But, there is more: If last week we reflected on the tragedies that hit us in the past, and during this last Shabbat we thought about the consolation that comes with our unbreakable desire to rebuild our shattered world, then we need to be aware of the fact that tonight, on the 15th of Av, the Jewish world will celebrate Tu b’Av, the Day of Love. According to the Mishna, there were no other days in the whole calendar as Tu b’Av and Yom Kippur (Taanit 4:8). Those were the big moments of the year: One for repentance and the other for love.

So, maybe, just maybe, Judaism is prompting us to understand that it is out of love that we were able to endure, and it is because of our ability to be kind that we are still around. For, as we read in the Song of Songs (8:6), “love is as strong as death,” and it is through love that we are able to transcend the power of oblivion and the shadows of death.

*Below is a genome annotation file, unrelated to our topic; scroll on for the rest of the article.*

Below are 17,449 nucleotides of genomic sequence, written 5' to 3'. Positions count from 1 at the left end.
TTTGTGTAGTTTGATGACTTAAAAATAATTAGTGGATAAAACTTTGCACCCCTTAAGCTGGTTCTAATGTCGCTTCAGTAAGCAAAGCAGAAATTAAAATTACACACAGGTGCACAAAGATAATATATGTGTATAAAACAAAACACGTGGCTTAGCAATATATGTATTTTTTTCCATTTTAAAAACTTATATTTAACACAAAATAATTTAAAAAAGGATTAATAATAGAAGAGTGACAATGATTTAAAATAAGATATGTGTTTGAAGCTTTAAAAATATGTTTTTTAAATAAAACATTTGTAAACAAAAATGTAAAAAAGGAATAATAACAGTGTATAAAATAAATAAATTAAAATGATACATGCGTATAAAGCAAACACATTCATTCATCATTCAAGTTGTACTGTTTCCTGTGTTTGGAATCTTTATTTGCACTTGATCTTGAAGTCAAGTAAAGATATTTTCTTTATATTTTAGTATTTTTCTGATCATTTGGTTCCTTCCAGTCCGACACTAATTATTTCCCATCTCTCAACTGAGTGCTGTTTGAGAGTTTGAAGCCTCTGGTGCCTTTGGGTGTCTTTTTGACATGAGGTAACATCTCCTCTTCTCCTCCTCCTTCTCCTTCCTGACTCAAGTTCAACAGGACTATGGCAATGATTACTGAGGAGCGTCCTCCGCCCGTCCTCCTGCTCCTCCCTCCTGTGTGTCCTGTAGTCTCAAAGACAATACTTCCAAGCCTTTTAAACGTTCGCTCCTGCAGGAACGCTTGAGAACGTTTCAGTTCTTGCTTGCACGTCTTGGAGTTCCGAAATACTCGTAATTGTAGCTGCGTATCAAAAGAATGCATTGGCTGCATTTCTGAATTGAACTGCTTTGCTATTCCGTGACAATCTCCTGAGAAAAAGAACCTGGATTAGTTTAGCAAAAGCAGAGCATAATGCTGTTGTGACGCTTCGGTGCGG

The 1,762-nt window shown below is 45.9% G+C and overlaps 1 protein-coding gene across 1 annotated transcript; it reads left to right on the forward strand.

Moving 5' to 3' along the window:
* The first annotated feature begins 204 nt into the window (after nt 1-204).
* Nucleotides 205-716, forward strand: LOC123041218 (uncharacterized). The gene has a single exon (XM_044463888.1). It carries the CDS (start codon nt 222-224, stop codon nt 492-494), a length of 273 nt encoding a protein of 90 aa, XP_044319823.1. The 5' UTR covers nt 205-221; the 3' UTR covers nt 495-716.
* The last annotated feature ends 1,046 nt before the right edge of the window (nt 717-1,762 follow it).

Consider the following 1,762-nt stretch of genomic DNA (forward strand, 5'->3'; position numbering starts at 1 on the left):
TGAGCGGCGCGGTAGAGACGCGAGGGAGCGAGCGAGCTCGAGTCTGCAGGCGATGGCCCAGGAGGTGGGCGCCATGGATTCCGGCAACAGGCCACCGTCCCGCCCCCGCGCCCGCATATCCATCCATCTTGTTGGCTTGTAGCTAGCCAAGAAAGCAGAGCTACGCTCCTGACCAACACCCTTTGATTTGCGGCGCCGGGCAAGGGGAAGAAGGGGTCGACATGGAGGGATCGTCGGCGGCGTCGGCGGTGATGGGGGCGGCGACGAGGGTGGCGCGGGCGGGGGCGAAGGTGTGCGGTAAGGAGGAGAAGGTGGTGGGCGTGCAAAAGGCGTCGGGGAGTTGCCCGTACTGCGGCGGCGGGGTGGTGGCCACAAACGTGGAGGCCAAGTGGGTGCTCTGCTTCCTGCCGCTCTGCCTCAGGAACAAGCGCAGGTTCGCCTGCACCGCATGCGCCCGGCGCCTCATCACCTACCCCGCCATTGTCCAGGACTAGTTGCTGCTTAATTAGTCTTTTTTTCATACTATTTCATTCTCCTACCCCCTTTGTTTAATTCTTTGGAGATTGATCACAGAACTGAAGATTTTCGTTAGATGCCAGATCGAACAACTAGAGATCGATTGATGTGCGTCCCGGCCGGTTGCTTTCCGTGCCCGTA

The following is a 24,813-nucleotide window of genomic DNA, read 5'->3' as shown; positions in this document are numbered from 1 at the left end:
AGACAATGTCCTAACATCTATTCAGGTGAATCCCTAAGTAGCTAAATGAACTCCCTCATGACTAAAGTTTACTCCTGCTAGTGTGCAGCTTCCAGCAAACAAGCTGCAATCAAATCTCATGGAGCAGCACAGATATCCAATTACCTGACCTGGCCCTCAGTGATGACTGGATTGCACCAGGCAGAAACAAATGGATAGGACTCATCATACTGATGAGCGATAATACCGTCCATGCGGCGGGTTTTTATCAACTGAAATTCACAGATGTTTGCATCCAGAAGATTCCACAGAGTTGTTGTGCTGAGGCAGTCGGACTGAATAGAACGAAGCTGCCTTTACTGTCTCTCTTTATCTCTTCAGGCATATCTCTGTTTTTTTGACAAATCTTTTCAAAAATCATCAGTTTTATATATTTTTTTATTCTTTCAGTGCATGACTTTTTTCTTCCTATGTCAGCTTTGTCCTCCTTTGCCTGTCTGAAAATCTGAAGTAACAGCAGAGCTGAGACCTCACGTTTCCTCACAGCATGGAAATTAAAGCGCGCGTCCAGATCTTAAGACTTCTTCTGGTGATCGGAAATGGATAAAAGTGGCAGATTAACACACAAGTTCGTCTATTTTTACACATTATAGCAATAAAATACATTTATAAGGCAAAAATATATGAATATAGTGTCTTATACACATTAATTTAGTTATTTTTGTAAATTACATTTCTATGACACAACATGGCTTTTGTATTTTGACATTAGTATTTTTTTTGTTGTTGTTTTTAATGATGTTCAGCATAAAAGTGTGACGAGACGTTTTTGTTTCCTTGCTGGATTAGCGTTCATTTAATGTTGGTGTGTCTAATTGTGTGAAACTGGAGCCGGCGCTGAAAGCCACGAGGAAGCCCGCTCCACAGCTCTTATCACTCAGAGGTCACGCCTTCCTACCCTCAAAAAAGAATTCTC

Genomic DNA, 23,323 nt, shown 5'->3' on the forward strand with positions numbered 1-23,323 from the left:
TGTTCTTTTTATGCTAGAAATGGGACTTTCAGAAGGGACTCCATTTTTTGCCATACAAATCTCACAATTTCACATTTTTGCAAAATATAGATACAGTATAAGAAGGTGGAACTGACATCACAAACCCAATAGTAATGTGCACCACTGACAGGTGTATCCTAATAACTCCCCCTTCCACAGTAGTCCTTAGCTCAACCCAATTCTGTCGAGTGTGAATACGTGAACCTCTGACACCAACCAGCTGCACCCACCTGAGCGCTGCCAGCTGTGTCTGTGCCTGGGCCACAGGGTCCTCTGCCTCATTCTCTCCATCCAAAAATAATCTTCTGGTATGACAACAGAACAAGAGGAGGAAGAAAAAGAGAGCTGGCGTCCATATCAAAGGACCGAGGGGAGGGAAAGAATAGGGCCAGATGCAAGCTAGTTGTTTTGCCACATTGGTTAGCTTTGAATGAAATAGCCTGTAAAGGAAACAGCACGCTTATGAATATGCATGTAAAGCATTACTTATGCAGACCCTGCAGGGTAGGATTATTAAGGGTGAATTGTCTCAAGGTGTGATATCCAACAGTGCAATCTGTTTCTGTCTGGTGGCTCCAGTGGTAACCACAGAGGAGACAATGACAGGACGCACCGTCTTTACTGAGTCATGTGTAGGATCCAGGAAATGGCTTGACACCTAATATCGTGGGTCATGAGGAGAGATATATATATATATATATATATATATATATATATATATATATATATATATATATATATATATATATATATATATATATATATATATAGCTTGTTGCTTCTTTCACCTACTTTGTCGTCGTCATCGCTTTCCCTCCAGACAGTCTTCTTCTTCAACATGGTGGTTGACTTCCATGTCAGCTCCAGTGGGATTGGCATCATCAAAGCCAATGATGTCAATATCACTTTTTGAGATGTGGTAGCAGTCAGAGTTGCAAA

If we were able to come back to Israel, that is because we were always in love with Israel. I still have not met a person who is not moved by the time his or her plane lands at the Ben Gurion airport. I still have not met anyone who is not overwhelmed while walking through the Old City of Jerusalem and facing the Western Wall for the first time in his or her life. And I don’t know many people that refuse to be in amazement and admiration when they go to kibbutzim and see how Israelis were able to transform deserts into meadows turning wilderness into fertile lands.